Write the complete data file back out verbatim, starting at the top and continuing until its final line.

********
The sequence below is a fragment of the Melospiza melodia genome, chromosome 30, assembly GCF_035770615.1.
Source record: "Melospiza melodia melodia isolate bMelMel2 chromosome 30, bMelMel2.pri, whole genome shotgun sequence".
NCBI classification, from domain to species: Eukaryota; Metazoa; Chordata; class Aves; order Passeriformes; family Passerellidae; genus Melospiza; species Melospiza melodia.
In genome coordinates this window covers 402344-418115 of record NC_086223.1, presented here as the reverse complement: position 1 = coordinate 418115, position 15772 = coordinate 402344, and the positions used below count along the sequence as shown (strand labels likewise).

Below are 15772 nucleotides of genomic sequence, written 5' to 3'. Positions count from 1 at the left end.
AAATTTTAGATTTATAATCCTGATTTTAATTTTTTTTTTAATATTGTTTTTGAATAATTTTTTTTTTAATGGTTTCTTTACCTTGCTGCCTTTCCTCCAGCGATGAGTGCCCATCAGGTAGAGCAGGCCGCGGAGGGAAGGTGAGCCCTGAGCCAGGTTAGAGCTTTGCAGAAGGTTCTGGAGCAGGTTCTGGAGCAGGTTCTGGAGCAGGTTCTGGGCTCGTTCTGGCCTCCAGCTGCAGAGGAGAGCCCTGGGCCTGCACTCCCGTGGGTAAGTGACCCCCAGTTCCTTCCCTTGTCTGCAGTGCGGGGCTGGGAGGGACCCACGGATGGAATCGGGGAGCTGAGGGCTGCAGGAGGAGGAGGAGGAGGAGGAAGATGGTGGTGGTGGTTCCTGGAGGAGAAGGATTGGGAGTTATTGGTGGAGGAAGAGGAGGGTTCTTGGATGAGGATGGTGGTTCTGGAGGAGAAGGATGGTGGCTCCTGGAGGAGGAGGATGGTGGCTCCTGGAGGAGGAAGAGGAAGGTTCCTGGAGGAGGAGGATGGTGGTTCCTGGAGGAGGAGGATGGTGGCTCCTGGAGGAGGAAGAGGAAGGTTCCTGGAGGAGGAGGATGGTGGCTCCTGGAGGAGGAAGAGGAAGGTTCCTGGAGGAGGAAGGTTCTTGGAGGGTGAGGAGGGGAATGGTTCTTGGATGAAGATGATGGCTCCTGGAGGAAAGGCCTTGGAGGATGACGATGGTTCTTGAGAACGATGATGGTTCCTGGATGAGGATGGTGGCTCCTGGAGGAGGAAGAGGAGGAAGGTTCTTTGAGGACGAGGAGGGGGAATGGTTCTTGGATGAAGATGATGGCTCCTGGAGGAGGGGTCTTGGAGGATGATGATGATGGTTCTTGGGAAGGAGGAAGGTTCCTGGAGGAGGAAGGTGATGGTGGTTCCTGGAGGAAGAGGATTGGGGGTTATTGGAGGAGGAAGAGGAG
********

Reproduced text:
The sequence below is a fragment of the Melospiza melodia genome, chromosome 30, assembly GCF_035770615.1.
Source record: "Melospiza melodia melodia isolate bMelMel2 chromosome 30, bMelMel2.pri, whole genome shotgun sequence".
NCBI classification, from domain to species: Eukaryota; Metazoa; Chordata; class Aves; order Passeriformes; family Passerellidae; genus Melospiza; species Melospiza melodia.
In genome coordinates this window covers 402344-418115 of record NC_086223.1, presented here as the reverse complement: position 1 = coordinate 418115, position 15772 = coordinate 402344, and the positions used below count along the sequence as shown (strand labels likewise).

Below are 15772 nucleotides of genomic sequence, written 5' to 3'. Positions count from 1 at the left end.
AAATTTTAGATTTATAATCCTGATTTTAATTTTTTTTTTAATATTGTTTTTGAATAATTTTTTTTTTAATGGTTTCTTTACCTTGCTGCCTTTCCTCCAGCGATGAGTGCCCATCAGGTAGAGCAGGCCGCGGAGGGAAGGTGAGCCCTGAGCCAGGTTAGAGCTTTGCAGAAGGTTCTGGAGCAGGTTCTGGAGCAGGTTCTGGAGCAGGTTCTGGGCTCGTTCTGGCCTCCAGCTGCAGAGGAGAGCCCTGGGCCTGCACTCCCGTGGGTAAGTGACCCCCAGTTCCTTCCCTTGTCTGCAGTGCGGGGCTGGGAGGGACCCACGGATGGAATCGGGGAGCTGAGGGCTGCAGGAGGAGGAGGAGGAGGAGGAAGATGGTGGTGGTGGTTCCTGGAGGAGAAGGATTGGGAGTTATTGGTGGAGGAAGAGGAGGGTTCTTGGATGAGGATGGTGGTTCTGGAGGAGAAGGATGGTGGCTCCTGGAGGAGGAGGATGGTGGCTCCTGGAGGAGGAAGAGGAAGGTTCCTGGAGGAGGAGGATGGTGGTTCCTGGAGGAGGAGGATGGTGGCTCCTGGAGGAGGAAGAGGAAGGTTCCTGGAGGAGGAGGATGGTGGCTCCTGGAGGAGGAAGAGGAAGGTTCCTGGAGGAGGAAGGTTCTTGGAGGGTGAGGAGGGGAATGGTTCTTGGATGAAGATGATGGCTCCTGGAGGAAAGGCCTTGGAGGATGACGATGGTTCTTGAGAACGATGATGGTTCCTGGATGAGGATGGTGGCTCCTGGAGGAGGAAGAGGAGGAAGGTTCTTTGAGGACGAGGAGGGGGAATGGTTCTTGGATGAAGATGATGGCTCCTGGAGGAGGGGTCTTGGAGGATGATGATGATGGTTCTTGGGAAGGAGGAAGGTTCCTGGAGGAGGAAGGTGATGGTGGTTCCTGGAGGAAGAGGATTGGGGGTTATTGGAGGAGGAAGAGGAG